Monday, October 13, 2014

A Tribute to My Husband

This is dedicated to all the caregivers.

No one expects bad things to happen. That is why on our wedding day, the happiest of days, we are reminded of the sad ones to come. There will be worse times. There may be poorer times. There will be sickness. Stick together, and you'll make it.

I am fortunate to have married a man I love, and one who takes our marriage vows seriously. We are in one of those sickness times now - I am facing a double mastectomy to treat cancer. Dan has risen to fulfill his vow.

We met almost 25 years ago in a Connecticut newspaper newsroom. I was a 30-year-old reporter and editor in the middle of a fairly successful writing career. He was a newly-minted college graduate, 21 years old and in an entry-level reporting position. On paper, maybe he wasn't the best choice. But I saw a person who was open and honest and loving. He treated women well, especially me. Oh, and did I mention he's drop-dead handsome? 

Our wedding day
We married in June 1992. Since then, we've experienced the better and the worse of our vows. He's supported me after the death of my beloved stepfather. He coached me through a days-long labor that culminated with the birth of our son. He encourages me in my writing career (he's a big fan of this blog) and supported me when I tried out a new career as a reading support tutor in our local schools. 

He makes me laugh on a daily basis. He is the smartest person I know. He is the one editor I really trust. If my writing needs improvement, he shows me how to fix it. If he says it's good, it really is good. Did I mention the handsome part?

He now finds himself in the role of caregiver. While he is going through this experience with me, his is unique.He has been the voice of calm when I have been afraid. He has made the phone calls to help me get the care I need. He has been the extra eyes and ears during sometimes overwhelming tests and doctor appointments. 

He is the very definition of a cock-eyed optimist, a mix of Annie and Pollyanna. But when we got word of a second cancerous area, it hit him hard. He is now helping me face surgery that will change me. He will be the one caring for me in the difficult post-operative days. He has been relentlessly on-message: "After this you will be healthy."

It is the storms that make us appreciate the days of smooth sailing. We know the storm clouds have been gathering in the distance. The sky is darkening. Soon the rain will be lashing the windows and the waves will be crashing.

Please hold Dan up in your thoughts and prayers next Monday during my surgery. For me, the time will pass in the blink of an eye. He will be the one watching the clock tick.

Sunday, October 5, 2014

Breathe and Reset

"If you've met one person with breast cancer, you've met ... one person with breast cancer. For although there are certain aspects of the experience that are seemingly universal - the initial terror, a reckoning with mortality, and initiation into the bewildering world of treatment - breast cancer changes the lives of those it confronts in ways that are unique in every case." - Judith Newman, Allure Magazine October 2014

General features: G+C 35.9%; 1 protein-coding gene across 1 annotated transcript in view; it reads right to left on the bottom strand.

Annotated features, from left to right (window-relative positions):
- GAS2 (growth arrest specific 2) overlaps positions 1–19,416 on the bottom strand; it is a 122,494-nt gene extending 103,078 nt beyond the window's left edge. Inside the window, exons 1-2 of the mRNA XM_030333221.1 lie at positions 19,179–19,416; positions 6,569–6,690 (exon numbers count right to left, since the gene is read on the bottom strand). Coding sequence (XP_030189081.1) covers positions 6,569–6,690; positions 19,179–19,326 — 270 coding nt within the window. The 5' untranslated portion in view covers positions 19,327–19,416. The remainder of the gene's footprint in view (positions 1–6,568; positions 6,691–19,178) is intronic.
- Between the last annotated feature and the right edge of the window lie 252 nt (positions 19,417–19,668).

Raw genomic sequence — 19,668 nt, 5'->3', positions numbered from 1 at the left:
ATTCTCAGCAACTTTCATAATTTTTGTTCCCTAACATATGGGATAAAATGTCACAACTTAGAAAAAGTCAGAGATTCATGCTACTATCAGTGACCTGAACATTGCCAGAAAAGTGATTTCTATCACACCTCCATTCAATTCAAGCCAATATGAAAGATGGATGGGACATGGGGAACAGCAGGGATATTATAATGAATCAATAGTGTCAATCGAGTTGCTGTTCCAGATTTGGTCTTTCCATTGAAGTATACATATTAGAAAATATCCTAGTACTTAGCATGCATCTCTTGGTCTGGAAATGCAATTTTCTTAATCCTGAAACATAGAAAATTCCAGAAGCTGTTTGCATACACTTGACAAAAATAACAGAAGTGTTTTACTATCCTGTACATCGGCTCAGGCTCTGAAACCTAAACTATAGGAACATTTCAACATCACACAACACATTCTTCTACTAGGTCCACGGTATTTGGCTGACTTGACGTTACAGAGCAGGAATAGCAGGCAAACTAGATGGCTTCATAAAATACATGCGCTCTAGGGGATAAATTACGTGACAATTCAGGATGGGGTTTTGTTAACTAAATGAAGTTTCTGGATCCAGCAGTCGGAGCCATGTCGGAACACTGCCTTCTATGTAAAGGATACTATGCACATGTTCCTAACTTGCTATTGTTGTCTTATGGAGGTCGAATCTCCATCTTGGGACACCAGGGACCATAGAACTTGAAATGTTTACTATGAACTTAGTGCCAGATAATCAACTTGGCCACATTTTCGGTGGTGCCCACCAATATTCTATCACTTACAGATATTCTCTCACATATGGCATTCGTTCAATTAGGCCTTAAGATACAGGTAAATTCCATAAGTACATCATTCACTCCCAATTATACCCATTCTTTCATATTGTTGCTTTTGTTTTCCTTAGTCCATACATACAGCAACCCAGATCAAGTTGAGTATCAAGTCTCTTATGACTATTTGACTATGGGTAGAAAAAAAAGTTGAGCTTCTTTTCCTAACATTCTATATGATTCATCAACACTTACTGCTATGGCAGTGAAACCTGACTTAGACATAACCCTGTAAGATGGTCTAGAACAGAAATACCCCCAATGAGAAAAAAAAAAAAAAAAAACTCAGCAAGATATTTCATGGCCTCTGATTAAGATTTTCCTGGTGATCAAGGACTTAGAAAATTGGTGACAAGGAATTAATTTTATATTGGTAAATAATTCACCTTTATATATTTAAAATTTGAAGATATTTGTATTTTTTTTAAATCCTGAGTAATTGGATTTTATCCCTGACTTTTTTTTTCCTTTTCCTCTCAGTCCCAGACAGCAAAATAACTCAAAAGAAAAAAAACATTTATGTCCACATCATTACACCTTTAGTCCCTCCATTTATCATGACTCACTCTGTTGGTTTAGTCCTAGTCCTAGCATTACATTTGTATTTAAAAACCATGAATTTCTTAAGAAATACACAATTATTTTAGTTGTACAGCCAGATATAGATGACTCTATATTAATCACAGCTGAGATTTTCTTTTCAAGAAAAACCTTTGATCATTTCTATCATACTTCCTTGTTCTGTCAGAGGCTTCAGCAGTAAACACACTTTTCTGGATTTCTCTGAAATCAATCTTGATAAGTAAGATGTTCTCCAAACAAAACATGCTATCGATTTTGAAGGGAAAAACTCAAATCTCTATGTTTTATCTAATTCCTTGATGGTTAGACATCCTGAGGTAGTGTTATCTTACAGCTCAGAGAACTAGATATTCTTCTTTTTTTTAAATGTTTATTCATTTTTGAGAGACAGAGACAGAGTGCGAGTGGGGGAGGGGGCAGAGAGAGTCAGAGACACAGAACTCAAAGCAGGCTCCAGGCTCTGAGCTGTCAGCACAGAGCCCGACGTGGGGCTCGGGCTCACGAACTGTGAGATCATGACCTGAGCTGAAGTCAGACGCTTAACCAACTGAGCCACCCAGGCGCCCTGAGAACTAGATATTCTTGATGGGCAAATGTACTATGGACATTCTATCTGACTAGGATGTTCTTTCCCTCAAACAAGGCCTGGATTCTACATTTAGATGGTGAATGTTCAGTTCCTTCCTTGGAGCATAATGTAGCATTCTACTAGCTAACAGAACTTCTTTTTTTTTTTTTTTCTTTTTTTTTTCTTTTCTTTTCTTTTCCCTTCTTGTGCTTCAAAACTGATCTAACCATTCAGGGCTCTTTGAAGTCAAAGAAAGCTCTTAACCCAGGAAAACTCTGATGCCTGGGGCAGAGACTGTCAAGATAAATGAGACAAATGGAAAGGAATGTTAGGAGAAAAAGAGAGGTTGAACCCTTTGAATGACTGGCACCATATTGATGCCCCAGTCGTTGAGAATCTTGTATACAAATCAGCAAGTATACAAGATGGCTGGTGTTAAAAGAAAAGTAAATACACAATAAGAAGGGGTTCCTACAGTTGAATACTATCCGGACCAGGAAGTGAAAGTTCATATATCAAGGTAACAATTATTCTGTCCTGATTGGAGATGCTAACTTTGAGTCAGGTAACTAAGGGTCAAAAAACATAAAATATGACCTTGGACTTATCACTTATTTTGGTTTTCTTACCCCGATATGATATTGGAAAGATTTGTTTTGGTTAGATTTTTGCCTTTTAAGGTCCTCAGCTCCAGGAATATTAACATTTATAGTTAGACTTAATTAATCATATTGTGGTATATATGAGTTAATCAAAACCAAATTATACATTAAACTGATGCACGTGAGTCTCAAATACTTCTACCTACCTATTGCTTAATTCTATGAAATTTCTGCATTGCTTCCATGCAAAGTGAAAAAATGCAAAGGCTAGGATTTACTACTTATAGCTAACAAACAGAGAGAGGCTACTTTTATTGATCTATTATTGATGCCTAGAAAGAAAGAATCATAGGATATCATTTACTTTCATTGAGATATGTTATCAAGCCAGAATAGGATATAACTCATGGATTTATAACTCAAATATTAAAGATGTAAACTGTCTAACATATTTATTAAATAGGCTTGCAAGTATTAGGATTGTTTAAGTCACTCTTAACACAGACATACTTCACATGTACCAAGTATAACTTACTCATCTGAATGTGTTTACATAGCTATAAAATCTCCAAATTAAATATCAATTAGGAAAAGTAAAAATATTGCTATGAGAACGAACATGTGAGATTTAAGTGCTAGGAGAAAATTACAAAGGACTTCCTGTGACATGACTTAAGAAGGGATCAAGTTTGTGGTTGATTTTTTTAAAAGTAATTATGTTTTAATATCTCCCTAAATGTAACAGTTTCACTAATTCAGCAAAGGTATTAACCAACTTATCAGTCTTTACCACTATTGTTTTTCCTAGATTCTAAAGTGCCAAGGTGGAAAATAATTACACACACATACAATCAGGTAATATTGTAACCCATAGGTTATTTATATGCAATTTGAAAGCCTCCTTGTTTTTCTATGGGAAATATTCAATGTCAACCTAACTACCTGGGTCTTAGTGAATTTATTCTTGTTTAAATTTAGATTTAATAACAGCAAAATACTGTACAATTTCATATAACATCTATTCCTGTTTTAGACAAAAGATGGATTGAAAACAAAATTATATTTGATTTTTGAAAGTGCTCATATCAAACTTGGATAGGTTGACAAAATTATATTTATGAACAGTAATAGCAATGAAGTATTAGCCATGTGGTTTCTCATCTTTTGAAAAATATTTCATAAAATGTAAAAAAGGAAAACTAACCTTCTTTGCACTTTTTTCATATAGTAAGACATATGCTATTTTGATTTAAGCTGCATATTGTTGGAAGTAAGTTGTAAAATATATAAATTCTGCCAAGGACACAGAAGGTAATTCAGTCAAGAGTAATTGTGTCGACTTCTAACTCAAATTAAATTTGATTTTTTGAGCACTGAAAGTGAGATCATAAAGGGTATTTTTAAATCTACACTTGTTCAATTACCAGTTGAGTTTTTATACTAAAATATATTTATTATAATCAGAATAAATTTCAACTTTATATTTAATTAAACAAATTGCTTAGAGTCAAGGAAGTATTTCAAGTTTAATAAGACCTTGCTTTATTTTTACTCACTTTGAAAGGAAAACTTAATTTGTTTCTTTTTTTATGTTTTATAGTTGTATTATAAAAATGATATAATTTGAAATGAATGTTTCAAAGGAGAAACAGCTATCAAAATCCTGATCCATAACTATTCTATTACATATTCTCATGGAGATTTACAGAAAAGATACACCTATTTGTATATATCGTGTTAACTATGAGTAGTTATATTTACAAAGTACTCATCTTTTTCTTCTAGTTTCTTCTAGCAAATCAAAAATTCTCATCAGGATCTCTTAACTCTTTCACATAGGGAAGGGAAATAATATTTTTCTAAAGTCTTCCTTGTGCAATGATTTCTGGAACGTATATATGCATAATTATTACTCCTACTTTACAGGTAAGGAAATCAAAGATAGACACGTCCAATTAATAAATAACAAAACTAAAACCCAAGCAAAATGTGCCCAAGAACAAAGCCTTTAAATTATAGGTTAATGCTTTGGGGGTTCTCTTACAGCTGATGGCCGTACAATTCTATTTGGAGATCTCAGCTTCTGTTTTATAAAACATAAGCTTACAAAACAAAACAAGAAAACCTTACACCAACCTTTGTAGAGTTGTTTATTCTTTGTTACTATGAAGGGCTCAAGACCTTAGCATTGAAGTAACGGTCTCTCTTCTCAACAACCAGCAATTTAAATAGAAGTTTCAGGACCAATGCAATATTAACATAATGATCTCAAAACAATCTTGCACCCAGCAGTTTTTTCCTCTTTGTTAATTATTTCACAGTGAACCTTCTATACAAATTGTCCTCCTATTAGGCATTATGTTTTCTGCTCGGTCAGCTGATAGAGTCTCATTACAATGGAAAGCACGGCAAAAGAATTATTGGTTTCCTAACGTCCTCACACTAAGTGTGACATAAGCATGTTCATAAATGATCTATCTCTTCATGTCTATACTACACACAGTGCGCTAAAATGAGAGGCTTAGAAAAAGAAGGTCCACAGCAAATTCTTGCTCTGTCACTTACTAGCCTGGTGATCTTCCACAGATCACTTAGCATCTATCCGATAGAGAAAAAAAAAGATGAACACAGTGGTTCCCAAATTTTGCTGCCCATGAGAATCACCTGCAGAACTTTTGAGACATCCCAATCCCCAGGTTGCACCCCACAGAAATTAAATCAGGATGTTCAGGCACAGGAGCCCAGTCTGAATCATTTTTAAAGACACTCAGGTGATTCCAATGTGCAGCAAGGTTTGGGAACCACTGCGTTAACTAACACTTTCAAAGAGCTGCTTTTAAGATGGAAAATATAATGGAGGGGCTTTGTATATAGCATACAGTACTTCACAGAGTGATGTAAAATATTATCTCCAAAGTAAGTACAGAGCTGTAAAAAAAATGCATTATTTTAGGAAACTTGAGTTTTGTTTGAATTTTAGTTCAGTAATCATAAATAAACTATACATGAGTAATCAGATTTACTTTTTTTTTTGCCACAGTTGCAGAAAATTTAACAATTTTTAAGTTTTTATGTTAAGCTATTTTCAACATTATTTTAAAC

That is how the wonderful writer, Judith Newman begins her article, Live to Tell, in this month's Allure magazine. She goes on to interview six women whose lives have been touched in different ways by
#breastcancer. The truth of the words in her introduction resonated with me and my experience. It is truly unique and each woman must navigate it in her own way.

I am still awaiting surgery. Several truly upsetting snafus forced me to change doctors, hospitals, and ultimately my decision about what kind of surgery I'm having. I'll detail that nonsense in another post, but suffice it to say, I'm with the medical team I need to be with having the surgery I want and need. 

The change forced me to take time to reflect on what was happening to me. I have found a few truths of my own to pass on.

  • Decisions. They are yours to make. At my first meeting with my new surgeon (a breast specialist), she told me the type of surgery I have is my choice. "But I won't let you make a bad one," she said. I realize now the first surgeon I was with was steering me toward what was easy for him at a time that was convenient for him. It really had little to do with me and my treatment.
  • Fear. Deal with it. Don't ignore it as I did. Fear is a way of informing our experience. I was so filled with dread as my first surgery date approached that I was afraid I wouldn't survive the operation. I realize this fear was grounded in the fact that I didn't trust the doctors I was with and had ignored several red flags that should have made me put the brakes on this whole procedure. A paperwork problem made the decision for me and I am truly grateful to be where I am now.
  • Prayer. Yes, it matters. No, I can't prove it. But there is something buoying in knowing that people you care about are praying for you. There is also great power in the knowledge that people who do not know me are praying. A colleague I don't know very well asked if she could put me on her church's prayer chain.Absolutely, I replied.  In my darkest moments in the past two weeks when I didn't know where to turn, I prayed to God to deliver me. In His tender mercy, He did. He put angels in my path who knew what to do. . 
I still have breast cancer, and I know I am facing trying days ahead, but a weight has been lifted from me. I have control back. I am ready to be healed.